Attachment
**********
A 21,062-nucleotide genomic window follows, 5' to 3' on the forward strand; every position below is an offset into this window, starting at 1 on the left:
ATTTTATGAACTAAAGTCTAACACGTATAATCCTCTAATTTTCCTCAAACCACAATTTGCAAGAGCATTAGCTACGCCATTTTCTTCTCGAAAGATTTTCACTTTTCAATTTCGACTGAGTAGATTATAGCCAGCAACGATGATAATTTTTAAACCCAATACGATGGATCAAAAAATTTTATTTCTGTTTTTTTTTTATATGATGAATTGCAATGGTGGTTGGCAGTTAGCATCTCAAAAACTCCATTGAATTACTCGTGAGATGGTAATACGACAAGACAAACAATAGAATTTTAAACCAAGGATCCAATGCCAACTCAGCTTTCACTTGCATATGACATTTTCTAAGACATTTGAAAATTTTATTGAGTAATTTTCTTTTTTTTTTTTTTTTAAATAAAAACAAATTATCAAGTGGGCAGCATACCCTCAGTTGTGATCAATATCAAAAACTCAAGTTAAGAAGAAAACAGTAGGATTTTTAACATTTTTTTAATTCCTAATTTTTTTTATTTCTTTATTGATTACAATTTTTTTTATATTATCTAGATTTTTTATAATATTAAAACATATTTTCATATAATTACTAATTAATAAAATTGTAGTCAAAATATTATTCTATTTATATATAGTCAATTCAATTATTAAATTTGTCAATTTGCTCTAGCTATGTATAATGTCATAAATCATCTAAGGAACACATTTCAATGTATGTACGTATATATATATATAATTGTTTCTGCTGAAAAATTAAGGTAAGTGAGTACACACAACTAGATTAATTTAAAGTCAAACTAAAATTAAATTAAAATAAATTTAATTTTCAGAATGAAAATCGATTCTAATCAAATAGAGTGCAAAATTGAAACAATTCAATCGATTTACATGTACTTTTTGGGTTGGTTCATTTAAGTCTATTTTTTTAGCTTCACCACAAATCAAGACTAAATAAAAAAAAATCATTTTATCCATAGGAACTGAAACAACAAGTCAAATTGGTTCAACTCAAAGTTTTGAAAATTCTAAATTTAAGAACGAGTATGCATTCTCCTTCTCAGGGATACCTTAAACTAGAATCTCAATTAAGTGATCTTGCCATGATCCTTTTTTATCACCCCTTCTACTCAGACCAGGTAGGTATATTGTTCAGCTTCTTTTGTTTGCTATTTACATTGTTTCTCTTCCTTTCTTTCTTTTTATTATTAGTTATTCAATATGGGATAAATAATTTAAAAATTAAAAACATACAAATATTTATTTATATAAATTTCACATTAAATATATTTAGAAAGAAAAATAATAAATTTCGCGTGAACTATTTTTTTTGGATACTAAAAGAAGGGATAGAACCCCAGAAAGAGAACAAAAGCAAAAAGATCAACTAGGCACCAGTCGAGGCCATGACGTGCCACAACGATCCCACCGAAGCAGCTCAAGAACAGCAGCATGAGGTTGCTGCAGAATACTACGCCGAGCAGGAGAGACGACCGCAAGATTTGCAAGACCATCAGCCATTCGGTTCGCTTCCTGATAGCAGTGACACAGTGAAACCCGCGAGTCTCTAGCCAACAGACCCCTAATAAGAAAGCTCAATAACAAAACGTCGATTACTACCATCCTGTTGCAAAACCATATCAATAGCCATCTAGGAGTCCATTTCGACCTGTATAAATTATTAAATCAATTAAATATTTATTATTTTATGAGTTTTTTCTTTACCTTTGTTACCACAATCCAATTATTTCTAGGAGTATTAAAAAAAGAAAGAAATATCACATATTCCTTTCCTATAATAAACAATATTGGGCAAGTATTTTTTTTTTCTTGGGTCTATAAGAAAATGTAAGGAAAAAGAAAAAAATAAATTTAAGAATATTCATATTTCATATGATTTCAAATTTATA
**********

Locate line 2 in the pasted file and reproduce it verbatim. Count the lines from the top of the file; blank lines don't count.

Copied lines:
ATTTTATGAACTAAAGTCTAACACGTATAATCCTCTAATTTTCCTCAAACCACAATTTGCAAGAGCATTAGCTACGCCATTTTCTTCTCGAAAGATTTTCACTTTTCAATTTCGACTGAGTAGATTATAGCCAGCAACGATGATAATTTTTAAACCCAATACGATGGATCAAAAAATTTTATTTCTGTTTTTTTTTTATATGATGAATTGCAATGGTGGTTGGCAGTTAGCATCTCAAAAACTCCATTGAATTACTCGTGAGATGGTAATACGACAAGACAAACAATAGAATTTTAAACCAAGGATCCAATGCCAACTCAGCTTTCACTTGCATATGACATTTTCTAAGACATTTGAAAATTTTATTGAGTAATTTTCTTTTTTTTTTTTTTTTAAATAAAAACAAATTATCAAGTGGGCAGCATACCCTCAGTTGTGATCAATATCAAAAACTCAAGTTAAGAAGAAAACAGTAGGATTTTTAACATTTTTTTAATTCCTAATTTTTTTTATTTCTTTATTGATTACAATTTTTTTTATATTATCTAGATTTTTTATAATATTAAAACATATTTTCATATAATTACTAATTAATAAAATTGTAGTCAAAATATTATTCTATTTATATATAGTCAATTCAATTATTAAATTTGTCAATTTGCTCTAGCTATGTATAATGTCATAAATCATCTAAGGAACACATTTCAATGTATGTACGTATATATATATATAATTGTTTCTGCTGAAAAATTAAGGTAAGTGAGTACACACAACTAGATTAATTTAAAGTCAAACTAAAATTAAATTAAAATAAATTTAATTTTCAGAATGAAAATCGATTCTAATCAAATAGAGTGCAAAATTGAAACAATTCAATCGATTTACATGTACTTTTTGGGTTGGTTCATTTAAGTCTATTTTTTTAGCTTCACCACAAATCAAGACTAAATAAAAAAAAATCATTTTATCCATAGGAACTGAAACAACAAGTCAAATTGGTTCAACTCAAAGTTTTGAAAATTCTAAATTTAAGAACGAGTATGCATTCTCCTTCTCAGGGATACCTTAAACTAGAATCTCAATTAAGTGATCTTGCCATGATCCTTTTTTATCACCCCTTCTACTCAGACCAGGTAGGTATATTGTTCAGCTTCTTTTGTTTGCTATTTACATTGTTTCTCTTCCTTTCTTTCTTTTTATTATTAGTTATTCAATATGGGATAAATAATTTAAAAATTAAAAACATACAAATATTTATTTATATAAATTTCACATTAAATATATTTAGAAAGAAAAATAATAAATTTCGCGTGAACTATTTTTTTTGGATACTAAAAGAAGGGATAGAACCCCAGAAAGAGAACAAAAGCAAAAAGATCAACTAGGCACCAGTCGAGGCCATGACGTGCCACAACGATCCCACCGAAGCAGCTCAAGAACAGCAGCATGAGGTTGCTGCAGAATACTACGCCGAGCAGGAGAGACGACCGCAAGATTTGCAAGACCATCAGCCATTCGGTTCGCTTCCTGATAGCAGTGACACAGTGAAACCCGCGAGTCTCTAGCCAACAGACCCCTAATAAGAAAGCTCAATAACAAAACGTCGATTACTACCATCCTGTTGCAAAACCATATCAATAGCCATCTAGGAGTCCATTTCGACCTGTATAAATTATTAAATCAATTAAATATTTATTATTTTATGAGTTTTTTCTTTACCTTTGTTACCACAATCCAATTATTTCTAGGAGTATTAAAAAAAGAAAGAAATATCACATATTCCTTTCCTATAATAAACAATATTGGGCAAGTATTTTTTTTTTCTTGGGTCTATAAGAAAATGTAAGGAAAAAGAAAAAAATAAATTTAAGAATATTCATATTTCATATGATTTCAAATTTATA